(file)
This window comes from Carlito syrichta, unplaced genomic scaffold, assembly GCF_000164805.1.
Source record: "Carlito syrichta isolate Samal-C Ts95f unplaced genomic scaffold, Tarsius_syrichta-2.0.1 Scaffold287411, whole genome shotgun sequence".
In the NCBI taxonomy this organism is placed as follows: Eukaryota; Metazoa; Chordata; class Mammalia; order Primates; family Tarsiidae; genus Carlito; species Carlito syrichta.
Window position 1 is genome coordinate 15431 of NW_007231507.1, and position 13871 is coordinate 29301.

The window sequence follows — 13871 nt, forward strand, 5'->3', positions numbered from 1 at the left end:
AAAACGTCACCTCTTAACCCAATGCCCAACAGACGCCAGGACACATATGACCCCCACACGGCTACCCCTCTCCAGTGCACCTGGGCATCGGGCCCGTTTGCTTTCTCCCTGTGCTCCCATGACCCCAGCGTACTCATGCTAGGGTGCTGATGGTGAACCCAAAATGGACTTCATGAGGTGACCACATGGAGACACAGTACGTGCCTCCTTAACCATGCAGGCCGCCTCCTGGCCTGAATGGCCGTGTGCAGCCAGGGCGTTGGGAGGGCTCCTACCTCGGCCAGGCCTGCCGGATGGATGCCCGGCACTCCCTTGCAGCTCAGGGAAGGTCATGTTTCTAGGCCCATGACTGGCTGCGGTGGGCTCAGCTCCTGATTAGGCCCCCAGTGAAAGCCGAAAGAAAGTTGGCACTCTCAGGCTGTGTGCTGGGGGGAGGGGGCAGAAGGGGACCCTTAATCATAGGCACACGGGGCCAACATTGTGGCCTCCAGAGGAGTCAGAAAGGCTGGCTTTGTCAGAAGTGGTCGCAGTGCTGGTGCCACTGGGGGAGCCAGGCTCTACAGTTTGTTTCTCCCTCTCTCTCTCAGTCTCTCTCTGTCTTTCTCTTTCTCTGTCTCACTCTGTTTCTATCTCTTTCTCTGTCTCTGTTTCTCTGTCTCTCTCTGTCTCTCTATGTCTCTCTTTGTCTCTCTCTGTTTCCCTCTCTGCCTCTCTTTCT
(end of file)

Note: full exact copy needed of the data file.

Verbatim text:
This window comes from Carlito syrichta, unplaced genomic scaffold, assembly GCF_000164805.1.
Source record: "Carlito syrichta isolate Samal-C Ts95f unplaced genomic scaffold, Tarsius_syrichta-2.0.1 Scaffold287411, whole genome shotgun sequence".
In the NCBI taxonomy this organism is placed as follows: Eukaryota; Metazoa; Chordata; class Mammalia; order Primates; family Tarsiidae; genus Carlito; species Carlito syrichta.
Window position 1 is genome coordinate 15431 of NW_007231507.1, and position 13871 is coordinate 29301.

The window sequence follows — 13871 nt, forward strand, 5'->3', positions numbered from 1 at the left end:
AAAACGTCACCTCTTAACCCAATGCCCAACAGACGCCAGGACACATATGACCCCCACACGGCTACCCCTCTCCAGTGCACCTGGGCATCGGGCCCGTTTGCTTTCTCCCTGTGCTCCCATGACCCCAGCGTACTCATGCTAGGGTGCTGATGGTGAACCCAAAATGGACTTCATGAGGTGACCACATGGAGACACAGTACGTGCCTCCTTAACCATGCAGGCCGCCTCCTGGCCTGAATGGCCGTGTGCAGCCAGGGCGTTGGGAGGGCTCCTACCTCGGCCAGGCCTGCCGGATGGATGCCCGGCACTCCCTTGCAGCTCAGGGAAGGTCATGTTTCTAGGCCCATGACTGGCTGCGGTGGGCTCAGCTCCTGATTAGGCCCCCAGTGAAAGCCGAAAGAAAGTTGGCACTCTCAGGCTGTGTGCTGGGGGGAGGGGGCAGAAGGGGACCCTTAATCATAGGCACACGGGGCCAACATTGTGGCCTCCAGAGGAGTCAGAAAGGCTGGCTTTGTCAGAAGTGGTCGCAGTGCTGGTGCCACTGGGGGAGCCAGGCTCTACAGTTTGTTTCTCCCTCTCTCTCTCAGTCTCTCTCTGTCTTTCTCTTTCTCTGTCTCACTCTGTTTCTATCTCTTTCTCTGTCTCTGTTTCTCTGTCTCTCTCTGTCTCTCTATGTCTCTCTTTGTCTCTCTCTGTTTCCCTCTCTGCCTCTCTTTCT